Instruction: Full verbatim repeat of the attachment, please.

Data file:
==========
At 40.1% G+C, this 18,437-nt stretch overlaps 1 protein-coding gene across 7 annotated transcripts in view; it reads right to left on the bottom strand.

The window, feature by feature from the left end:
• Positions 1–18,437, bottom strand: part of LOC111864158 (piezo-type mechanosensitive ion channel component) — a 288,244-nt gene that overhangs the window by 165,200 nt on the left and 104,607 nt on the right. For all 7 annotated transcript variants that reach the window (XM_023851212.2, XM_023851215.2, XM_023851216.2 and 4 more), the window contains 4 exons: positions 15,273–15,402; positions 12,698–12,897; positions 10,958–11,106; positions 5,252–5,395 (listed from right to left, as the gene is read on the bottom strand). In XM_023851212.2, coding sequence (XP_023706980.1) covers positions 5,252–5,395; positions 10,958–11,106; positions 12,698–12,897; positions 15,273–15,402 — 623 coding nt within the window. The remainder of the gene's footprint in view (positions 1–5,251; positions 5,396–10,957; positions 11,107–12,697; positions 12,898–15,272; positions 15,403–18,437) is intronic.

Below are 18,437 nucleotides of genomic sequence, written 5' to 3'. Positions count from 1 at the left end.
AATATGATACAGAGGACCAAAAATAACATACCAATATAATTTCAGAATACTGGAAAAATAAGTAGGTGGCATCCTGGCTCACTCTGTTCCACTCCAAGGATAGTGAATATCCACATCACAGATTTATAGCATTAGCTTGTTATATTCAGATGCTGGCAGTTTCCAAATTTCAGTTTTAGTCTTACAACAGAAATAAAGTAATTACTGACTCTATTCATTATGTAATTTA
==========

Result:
At 40.1% G+C, this 18,437-nt stretch overlaps 1 protein-coding gene across 7 annotated transcripts in view; it reads right to left on the bottom strand.

The window, feature by feature from the left end:
• Positions 1–18,437, bottom strand: part of LOC111864158 (piezo-type mechanosensitive ion channel component) — a 288,244-nt gene that overhangs the window by 165,200 nt on the left and 104,607 nt on the right. For all 7 annotated transcript variants that reach the window (XM_023851212.2, XM_023851215.2, XM_023851216.2 and 4 more), the window contains 4 exons: positions 15,273–15,402; positions 12,698–12,897; positions 10,958–11,106; positions 5,252–5,395 (listed from right to left, as the gene is read on the bottom strand). In XM_023851212.2, coding sequence (XP_023706980.1) covers positions 5,252–5,395; positions 10,958–11,106; positions 12,698–12,897; positions 15,273–15,402 — 623 coding nt within the window. The remainder of the gene's footprint in view (positions 1–5,251; positions 5,396–10,957; positions 11,107–12,697; positions 12,898–15,272; positions 15,403–18,437) is intronic.

Below are 18,437 nucleotides of genomic sequence, written 5' to 3'. Positions count from 1 at the left end.
AATATGATACAGAGGACCAAAAATAACATACCAATATAATTTCAGAATACTGGAAAAATAAGTAGGTGGCATCCTGGCTCACTCTGTTCCACTCCAAGGATAGTGAATATCCACATCACAGATTTATAGCATTAGCTTGTTATATTCAGATGCTGGCAGTTTCCAAATTTCAGTTTTAGTCTTACAACAGAAATAAAGTAATTACTGACTCTATTCATTATGTAATTTA